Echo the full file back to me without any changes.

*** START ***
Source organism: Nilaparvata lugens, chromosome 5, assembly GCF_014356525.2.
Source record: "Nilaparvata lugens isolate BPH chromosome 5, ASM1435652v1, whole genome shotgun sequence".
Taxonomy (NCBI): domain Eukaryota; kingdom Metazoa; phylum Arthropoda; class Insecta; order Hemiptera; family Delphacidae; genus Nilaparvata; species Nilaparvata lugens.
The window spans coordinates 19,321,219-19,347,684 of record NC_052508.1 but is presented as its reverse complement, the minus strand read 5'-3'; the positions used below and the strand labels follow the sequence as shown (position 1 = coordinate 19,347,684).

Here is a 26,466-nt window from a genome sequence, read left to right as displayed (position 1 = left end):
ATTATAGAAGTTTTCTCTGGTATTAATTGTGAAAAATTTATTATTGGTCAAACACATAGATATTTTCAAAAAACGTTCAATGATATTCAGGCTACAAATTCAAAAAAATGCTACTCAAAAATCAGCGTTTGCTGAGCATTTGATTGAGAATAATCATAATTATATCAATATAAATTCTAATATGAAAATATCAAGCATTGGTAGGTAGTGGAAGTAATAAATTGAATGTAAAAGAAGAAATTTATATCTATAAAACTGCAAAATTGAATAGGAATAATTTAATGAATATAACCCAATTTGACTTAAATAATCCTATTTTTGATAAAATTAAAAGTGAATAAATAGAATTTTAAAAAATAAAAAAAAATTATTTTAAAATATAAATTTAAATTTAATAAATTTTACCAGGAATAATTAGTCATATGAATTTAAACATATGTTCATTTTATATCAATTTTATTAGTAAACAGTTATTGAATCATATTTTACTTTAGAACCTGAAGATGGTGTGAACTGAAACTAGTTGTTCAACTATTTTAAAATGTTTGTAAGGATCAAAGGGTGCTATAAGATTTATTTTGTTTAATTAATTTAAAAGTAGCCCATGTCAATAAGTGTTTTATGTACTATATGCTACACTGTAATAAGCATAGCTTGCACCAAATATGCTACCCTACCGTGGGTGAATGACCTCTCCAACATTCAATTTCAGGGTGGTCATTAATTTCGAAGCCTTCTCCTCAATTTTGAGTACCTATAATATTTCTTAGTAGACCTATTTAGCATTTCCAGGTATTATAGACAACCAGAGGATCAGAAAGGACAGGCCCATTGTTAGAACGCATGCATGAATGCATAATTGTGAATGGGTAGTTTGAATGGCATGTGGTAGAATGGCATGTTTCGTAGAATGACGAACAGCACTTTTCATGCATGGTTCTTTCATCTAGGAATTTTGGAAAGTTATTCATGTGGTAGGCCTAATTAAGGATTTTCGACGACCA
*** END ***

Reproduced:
Source organism: Nilaparvata lugens, chromosome 5, assembly GCF_014356525.2.
Source record: "Nilaparvata lugens isolate BPH chromosome 5, ASM1435652v1, whole genome shotgun sequence".
Taxonomy (NCBI): domain Eukaryota; kingdom Metazoa; phylum Arthropoda; class Insecta; order Hemiptera; family Delphacidae; genus Nilaparvata; species Nilaparvata lugens.
The window spans coordinates 19,321,219-19,347,684 of record NC_052508.1 but is presented as its reverse complement, the minus strand read 5'-3'; the positions used below and the strand labels follow the sequence as shown (position 1 = coordinate 19,347,684).

Here is a 26,466-nt window from a genome sequence, read left to right as displayed (position 1 = left end):
ATTATAGAAGTTTTCTCTGGTATTAATTGTGAAAAATTTATTATTGGTCAAACACATAGATATTTTCAAAAAACGTTCAATGATATTCAGGCTACAAATTCAAAAAAATGCTACTCAAAAATCAGCGTTTGCTGAGCATTTGATTGAGAATAATCATAATTATATCAATATAAATTCTAATATGAAAATATCAAGCATTGGTAGGTAGTGGAAGTAATAAATTGAATGTAAAAGAAGAAATTTATATCTATAAAACTGCAAAATTGAATAGGAATAATTTAATGAATATAACCCAATTTGACTTAAATAATCCTATTTTTGATAAAATTAAAAGTGAATAAATAGAATTTTAAAAAATAAAAAAAAATTATTTTAAAATATAAATTTAAATTTAATAAATTTTACCAGGAATAATTAGTCATATGAATTTAAACATATGTTCATTTTATATCAATTTTATTAGTAAACAGTTATTGAATCATATTTTACTTTAGAACCTGAAGATGGTGTGAACTGAAACTAGTTGTTCAACTATTTTAAAATGTTTGTAAGGATCAAAGGGTGCTATAAGATTTATTTTGTTTAATTAATTTAAAAGTAGCCCATGTCAATAAGTGTTTTATGTACTATATGCTACACTGTAATAAGCATAGCTTGCACCAAATATGCTACCCTACCGTGGGTGAATGACCTCTCCAACATTCAATTTCAGGGTGGTCATTAATTTCGAAGCCTTCTCCTCAATTTTGAGTACCTATAATATTTCTTAGTAGACCTATTTAGCATTTCCAGGTATTATAGACAACCAGAGGATCAGAAAGGACAGGCCCATTGTTAGAACGCATGCATGAATGCATAATTGTGAATGGGTAGTTTGAATGGCATGTGGTAGAATGGCATGTTTCGTAGAATGACGAACAGCACTTTTCATGCATGGTTCTTTCATCTAGGAATTTTGGAAAGTTATTCATGTGGTAGGCCTAATTAAGGATTTTCGACGACCA